7. Get up and watch the sun rise tomorrow (or watch the sun set tonight)
  8. Lay out and watch the stars for an hour ( I hear there will be awesome meteor showers in mid August!   http://stardate.org/nightsky/meteors )
  9. Give yourself permission to do absolutely no household chores for a few days
  10. Go to bed early or sleep in late

Yes, summer vacation can be a magical time, but so can today.  We just have to decide if we want to use our senses to take in the beauty and awe that exists in abundance everywhere or simply ‘save’ it for those elusive vacation days.

My suggestion is to embrace today.  Listen to your spirit.  Hear what it needs and explore your options to appease it.  Then, just maybe, the idea of vacation (in any season) will take on a whole new meaning. 🙂

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Learning how to practice patience…

Patience

Patience

Practice patience.  That’s the inspiration card that hangs above my computer at work.  I stuck it there because I need that kind of ‘in your face’ reminder every day.  I often feel like I’m running around, trying to beat a clock somewhere only to find my patience dwindle and be replaced by an excessive supply of worry or stress.  It happens in the grocery line, it happens when I am driving home, when I’m waiting for someone, and most of all it happens within myself.  It’s that internal chatter, telling me to ‘hurry up’ and ‘do this faster’ or ‘I can’t believe how long this is taking.’

The reality is that I’m not even sure what it means to practice patience. How do you practice something you don’t even feel like you have most of the time?  I meet people who make patience look effortless.  I’m sure you know some of these folks too.  They are the people who smile at the ‘slow-talker’ who is taking forever to tell a story.  They are the ones who drive without a hint of frustration behind the guy who has changed lanes 3 times without a blinker and cut them off at least once.  They respond to a hurried apology with “Don’t worry, take your time.”  And they tell you they had to wait at the doctor’s office for over an hour without even flinching.  Who are these people and what drugs do they take to make them so damn calm and patient?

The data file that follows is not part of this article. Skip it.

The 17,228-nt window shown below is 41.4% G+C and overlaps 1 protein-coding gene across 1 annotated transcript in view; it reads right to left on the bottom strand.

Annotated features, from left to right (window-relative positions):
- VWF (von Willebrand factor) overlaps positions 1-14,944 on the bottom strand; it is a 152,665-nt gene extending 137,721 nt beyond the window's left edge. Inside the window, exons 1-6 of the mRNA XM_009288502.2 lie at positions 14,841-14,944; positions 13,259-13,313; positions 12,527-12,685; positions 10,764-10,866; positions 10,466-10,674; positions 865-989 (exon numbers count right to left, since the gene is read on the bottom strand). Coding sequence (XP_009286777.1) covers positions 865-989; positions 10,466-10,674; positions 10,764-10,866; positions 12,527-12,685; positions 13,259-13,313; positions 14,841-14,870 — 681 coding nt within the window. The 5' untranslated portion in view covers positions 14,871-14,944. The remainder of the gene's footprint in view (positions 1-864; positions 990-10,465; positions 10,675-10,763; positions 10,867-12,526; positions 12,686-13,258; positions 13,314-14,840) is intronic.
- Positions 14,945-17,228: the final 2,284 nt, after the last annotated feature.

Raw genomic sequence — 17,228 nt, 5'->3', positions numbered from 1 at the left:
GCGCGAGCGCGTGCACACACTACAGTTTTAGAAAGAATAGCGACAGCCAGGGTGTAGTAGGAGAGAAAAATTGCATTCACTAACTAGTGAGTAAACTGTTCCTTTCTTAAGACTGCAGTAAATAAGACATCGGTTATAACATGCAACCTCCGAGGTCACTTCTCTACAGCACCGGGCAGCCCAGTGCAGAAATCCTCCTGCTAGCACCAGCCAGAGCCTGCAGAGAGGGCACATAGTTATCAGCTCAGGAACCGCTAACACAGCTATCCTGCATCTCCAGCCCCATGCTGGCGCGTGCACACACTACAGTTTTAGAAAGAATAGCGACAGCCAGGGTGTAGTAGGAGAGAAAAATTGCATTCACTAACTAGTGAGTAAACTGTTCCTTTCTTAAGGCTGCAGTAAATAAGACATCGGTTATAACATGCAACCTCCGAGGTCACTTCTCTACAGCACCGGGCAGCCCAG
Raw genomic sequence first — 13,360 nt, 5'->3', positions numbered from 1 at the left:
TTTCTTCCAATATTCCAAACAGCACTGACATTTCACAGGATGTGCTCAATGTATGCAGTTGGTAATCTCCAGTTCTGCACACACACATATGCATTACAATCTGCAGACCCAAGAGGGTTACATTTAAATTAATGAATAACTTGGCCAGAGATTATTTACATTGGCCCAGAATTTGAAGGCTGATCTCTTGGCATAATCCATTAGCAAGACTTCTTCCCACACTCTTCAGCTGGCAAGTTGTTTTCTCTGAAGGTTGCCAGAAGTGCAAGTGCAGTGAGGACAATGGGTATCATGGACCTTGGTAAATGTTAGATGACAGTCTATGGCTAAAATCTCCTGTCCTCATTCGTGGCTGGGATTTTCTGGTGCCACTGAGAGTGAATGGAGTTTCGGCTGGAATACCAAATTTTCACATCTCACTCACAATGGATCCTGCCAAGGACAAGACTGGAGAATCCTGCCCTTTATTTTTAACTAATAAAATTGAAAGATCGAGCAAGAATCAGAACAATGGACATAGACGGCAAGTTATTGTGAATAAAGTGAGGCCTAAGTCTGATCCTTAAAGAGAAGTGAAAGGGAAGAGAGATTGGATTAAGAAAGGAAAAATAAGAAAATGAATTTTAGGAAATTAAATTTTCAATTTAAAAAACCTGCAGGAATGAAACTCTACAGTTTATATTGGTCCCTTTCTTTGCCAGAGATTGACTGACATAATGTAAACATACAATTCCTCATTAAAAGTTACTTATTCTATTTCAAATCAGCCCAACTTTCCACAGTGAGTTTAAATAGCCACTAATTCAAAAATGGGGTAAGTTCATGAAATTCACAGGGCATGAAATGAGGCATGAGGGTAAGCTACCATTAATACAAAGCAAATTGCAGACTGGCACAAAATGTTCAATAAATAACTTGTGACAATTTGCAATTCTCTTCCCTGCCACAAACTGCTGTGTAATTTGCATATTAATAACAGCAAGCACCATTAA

My old perception would be that these people just don’t care and have no ambition.  I would see their lack of concern as aloof and unengaged.  My newer outlook realizes that these individuals are more present than I could even comprehend.  They are totally in the moment and able to appreciate exactly what is happening versus worry about what may happen 30 minutes from now.  They have figured out how to practice patience and make it work for them. I realize that when I’m around one of these more evolved persons of patience I tend to relax more and feel more calm.  I don’t always understand it, but I can’t help but soak up their sense of peace and wonder if I will ever feel that easy about deadlines, long lines, traffic, and all the other nuances.

As I figure out this whole concept, I found a quick way to measure my patience. I just have to stop and ask myself if I am being completely present in this moment.  If I’m worrying about how long this is taking or when I’m going to be done or how fast the line is moving….I’m not able to take in what is happening right now and what it is that I’m feeling and even more, what’s really triggering that feeling and creating this sense of urgency.   Instead, I’m 3 steps ahead and robbing myself of a moment of reflection and insight.  Granted, I don’t know if I’ve ever thought about being present in the grocery line as the lady in front of me piles up her 30 items in the clearly marked “express lane” but I’m starting to lean in to this idea that if I’m there, I should be present. I’m going to try this out for a while and see what happens.  Lucky me, I have plenty of opportunities to practice!